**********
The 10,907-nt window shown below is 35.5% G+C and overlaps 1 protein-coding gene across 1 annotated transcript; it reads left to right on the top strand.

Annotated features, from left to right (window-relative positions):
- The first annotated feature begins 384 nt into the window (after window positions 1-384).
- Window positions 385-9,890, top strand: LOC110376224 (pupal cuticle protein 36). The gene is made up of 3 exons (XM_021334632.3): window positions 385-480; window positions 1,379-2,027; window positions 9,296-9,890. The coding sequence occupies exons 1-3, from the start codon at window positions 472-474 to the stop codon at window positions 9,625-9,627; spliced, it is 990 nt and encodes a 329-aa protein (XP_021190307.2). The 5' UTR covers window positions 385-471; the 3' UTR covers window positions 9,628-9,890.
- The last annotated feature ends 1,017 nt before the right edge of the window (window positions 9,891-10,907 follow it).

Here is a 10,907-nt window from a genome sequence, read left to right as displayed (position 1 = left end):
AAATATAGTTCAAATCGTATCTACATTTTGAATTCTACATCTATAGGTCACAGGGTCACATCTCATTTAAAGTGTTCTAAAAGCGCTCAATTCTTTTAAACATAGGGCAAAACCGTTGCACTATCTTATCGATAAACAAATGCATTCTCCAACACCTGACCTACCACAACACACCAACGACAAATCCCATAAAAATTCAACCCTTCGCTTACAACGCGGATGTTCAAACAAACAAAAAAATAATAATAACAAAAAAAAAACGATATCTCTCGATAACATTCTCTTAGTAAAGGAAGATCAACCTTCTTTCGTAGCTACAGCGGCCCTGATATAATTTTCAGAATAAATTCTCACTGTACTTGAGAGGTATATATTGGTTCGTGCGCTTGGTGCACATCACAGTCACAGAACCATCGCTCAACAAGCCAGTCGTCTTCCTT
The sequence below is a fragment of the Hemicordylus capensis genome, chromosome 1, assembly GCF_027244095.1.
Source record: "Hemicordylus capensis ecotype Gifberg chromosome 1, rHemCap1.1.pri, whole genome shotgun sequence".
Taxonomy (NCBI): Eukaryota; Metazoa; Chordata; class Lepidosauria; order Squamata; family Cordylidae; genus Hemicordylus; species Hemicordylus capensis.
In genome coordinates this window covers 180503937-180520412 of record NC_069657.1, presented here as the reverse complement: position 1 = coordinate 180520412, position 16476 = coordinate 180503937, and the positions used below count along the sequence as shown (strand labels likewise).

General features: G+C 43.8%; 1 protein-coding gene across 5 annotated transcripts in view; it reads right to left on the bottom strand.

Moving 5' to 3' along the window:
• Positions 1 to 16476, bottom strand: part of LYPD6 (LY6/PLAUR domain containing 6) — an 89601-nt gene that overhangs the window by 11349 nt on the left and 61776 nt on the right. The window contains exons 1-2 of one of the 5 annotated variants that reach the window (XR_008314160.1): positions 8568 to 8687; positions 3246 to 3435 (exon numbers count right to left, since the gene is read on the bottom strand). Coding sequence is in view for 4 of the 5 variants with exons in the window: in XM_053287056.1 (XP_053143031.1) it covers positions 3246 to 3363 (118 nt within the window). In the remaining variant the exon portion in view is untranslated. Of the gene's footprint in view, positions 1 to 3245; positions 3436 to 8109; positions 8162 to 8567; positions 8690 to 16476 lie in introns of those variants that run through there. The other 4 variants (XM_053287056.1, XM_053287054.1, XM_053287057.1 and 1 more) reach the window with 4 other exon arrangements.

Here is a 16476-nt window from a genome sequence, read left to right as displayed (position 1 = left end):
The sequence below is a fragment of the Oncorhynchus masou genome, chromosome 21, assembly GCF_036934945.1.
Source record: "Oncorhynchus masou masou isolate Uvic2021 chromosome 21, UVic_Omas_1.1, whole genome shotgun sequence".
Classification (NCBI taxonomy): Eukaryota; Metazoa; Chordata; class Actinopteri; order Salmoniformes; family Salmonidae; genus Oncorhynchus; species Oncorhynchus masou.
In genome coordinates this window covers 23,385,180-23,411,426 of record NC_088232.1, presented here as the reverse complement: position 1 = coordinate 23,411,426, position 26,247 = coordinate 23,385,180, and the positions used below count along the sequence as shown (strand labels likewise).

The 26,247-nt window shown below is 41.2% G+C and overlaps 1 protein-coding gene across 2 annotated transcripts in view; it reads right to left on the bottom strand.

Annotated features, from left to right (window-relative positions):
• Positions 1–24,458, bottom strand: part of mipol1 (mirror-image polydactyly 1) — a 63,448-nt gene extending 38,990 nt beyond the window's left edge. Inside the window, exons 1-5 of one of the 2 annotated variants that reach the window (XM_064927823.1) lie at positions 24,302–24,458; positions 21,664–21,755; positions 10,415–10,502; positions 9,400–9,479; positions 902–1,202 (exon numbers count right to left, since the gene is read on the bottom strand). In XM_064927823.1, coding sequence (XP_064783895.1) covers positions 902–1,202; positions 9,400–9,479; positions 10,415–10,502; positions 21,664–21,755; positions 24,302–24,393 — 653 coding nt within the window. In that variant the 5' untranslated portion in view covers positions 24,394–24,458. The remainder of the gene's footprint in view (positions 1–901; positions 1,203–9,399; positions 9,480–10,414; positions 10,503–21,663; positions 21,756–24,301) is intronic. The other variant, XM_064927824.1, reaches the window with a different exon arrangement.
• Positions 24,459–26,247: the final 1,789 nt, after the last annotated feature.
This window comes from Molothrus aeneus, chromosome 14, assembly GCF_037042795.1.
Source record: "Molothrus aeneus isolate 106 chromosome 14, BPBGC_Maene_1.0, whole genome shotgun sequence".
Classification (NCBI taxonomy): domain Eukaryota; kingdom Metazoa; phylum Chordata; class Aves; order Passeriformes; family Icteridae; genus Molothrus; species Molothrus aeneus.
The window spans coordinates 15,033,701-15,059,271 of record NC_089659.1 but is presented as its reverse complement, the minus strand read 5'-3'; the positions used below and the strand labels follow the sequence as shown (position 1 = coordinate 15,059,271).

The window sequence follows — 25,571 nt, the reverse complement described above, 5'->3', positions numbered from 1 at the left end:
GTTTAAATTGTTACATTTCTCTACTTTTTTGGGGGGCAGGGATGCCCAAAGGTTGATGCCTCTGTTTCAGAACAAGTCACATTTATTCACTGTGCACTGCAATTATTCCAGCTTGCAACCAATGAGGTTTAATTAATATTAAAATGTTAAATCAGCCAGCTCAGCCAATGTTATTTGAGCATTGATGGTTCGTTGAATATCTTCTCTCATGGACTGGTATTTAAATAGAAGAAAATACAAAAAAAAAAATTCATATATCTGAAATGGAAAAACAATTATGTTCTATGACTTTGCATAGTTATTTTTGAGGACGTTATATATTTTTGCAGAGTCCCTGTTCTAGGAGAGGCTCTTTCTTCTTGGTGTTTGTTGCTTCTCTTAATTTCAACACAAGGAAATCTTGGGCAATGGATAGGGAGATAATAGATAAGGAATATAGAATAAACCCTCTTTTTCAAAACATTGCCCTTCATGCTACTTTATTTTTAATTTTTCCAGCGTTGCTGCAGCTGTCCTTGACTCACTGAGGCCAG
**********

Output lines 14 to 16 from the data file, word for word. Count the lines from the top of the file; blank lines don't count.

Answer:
• Positions 1 to 16476, bottom strand: part of LYPD6 (LY6/PLAUR domain containing 6) — an 89601-nt gene that overhangs the window by 11349 nt on the left and 61776 nt on the right. The window contains exons 1-2 of one of the 5 annotated variants that reach the window (XR_008314160.1): positions 8568 to 8687; positions 3246 to 3435 (exon numbers count right to left, since the gene is read on the bottom strand). Coding sequence is in view for 4 of the 5 variants with exons in the window: in XM_053287056.1 (XP_053143031.1) it covers positions 3246 to 3363 (118 nt within the window). In the remaining variant the exon portion in view is untranslated. Of the gene's footprint in view, positions 1 to 3245; positions 3436 to 8109; positions 8162 to 8567; positions 8690 to 16476 lie in introns of those variants that run through there. The other 4 variants (XM_053287056.1, XM_053287054.1, XM_053287057.1 and 1 more) reach the window with 4 other exon arrangements.

Here is a 16476-nt window from a genome sequence, read left to right as displayed (position 1 = left end):
The sequence below is a fragment of the Oncorhynchus masou genome, chromosome 21, assembly GCF_036934945.1.